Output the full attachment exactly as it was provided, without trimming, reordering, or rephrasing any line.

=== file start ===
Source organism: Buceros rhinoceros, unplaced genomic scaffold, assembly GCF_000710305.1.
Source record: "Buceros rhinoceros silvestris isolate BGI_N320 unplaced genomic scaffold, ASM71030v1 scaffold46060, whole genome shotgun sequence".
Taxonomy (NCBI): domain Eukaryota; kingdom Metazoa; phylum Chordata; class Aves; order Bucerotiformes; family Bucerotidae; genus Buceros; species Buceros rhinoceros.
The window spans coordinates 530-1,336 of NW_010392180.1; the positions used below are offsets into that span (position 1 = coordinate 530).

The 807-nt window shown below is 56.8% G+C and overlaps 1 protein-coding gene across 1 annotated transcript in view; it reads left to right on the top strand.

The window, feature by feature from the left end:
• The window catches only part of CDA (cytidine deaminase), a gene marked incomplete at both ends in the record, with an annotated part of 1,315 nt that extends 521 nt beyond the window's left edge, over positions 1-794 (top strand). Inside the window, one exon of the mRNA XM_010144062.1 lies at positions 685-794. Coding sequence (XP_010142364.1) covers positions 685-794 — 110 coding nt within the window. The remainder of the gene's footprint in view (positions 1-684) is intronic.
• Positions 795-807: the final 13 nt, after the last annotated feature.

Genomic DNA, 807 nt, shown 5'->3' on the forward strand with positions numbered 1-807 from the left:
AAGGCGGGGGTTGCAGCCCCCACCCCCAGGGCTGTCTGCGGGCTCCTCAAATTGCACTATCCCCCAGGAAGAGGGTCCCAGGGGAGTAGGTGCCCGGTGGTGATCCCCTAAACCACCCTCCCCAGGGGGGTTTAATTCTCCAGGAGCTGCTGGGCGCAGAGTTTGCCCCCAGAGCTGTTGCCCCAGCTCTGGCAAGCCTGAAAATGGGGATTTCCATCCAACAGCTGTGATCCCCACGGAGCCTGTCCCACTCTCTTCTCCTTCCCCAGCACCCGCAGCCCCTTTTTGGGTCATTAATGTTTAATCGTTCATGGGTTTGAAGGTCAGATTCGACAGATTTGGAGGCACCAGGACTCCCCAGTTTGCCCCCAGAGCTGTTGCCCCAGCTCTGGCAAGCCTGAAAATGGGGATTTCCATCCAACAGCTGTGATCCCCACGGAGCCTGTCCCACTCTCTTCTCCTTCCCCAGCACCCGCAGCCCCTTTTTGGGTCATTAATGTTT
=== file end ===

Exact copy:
Source organism: Buceros rhinoceros, unplaced genomic scaffold, assembly GCF_000710305.1.
Source record: "Buceros rhinoceros silvestris isolate BGI_N320 unplaced genomic scaffold, ASM71030v1 scaffold46060, whole genome shotgun sequence".
Taxonomy (NCBI): domain Eukaryota; kingdom Metazoa; phylum Chordata; class Aves; order Bucerotiformes; family Bucerotidae; genus Buceros; species Buceros rhinoceros.
The window spans coordinates 530-1,336 of NW_010392180.1; the positions used below are offsets into that span (position 1 = coordinate 530).

The 807-nt window shown below is 56.8% G+C and overlaps 1 protein-coding gene across 1 annotated transcript in view; it reads left to right on the top strand.

The window, feature by feature from the left end:
• The window catches only part of CDA (cytidine deaminase), a gene marked incomplete at both ends in the record, with an annotated part of 1,315 nt that extends 521 nt beyond the window's left edge, over positions 1-794 (top strand). Inside the window, one exon of the mRNA XM_010144062.1 lies at positions 685-794. Coding sequence (XP_010142364.1) covers positions 685-794 — 110 coding nt within the window. The remainder of the gene's footprint in view (positions 1-684) is intronic.
• Positions 795-807: the final 13 nt, after the last annotated feature.

Genomic DNA, 807 nt, shown 5'->3' on the forward strand with positions numbered 1-807 from the left:
AAGGCGGGGGTTGCAGCCCCCACCCCCAGGGCTGTCTGCGGGCTCCTCAAATTGCACTATCCCCCAGGAAGAGGGTCCCAGGGGAGTAGGTGCCCGGTGGTGATCCCCTAAACCACCCTCCCCAGGGGGGTTTAATTCTCCAGGAGCTGCTGGGCGCAGAGTTTGCCCCCAGAGCTGTTGCCCCAGCTCTGGCAAGCCTGAAAATGGGGATTTCCATCCAACAGCTGTGATCCCCACGGAGCCTGTCCCACTCTCTTCTCCTTCCCCAGCACCCGCAGCCCCTTTTTGGGTCATTAATGTTTAATCGTTCATGGGTTTGAAGGTCAGATTCGACAGATTTGGAGGCACCAGGACTCCCCAGTTTGCCCCCAGAGCTGTTGCCCCAGCTCTGGCAAGCCTGAAAATGGGGATTTCCATCCAACAGCTGTGATCCCCACGGAGCCTGTCCCACTCTCTTCTCCTTCCCCAGCACCCGCAGCCCCTTTTTGGGTCATTAATGTTT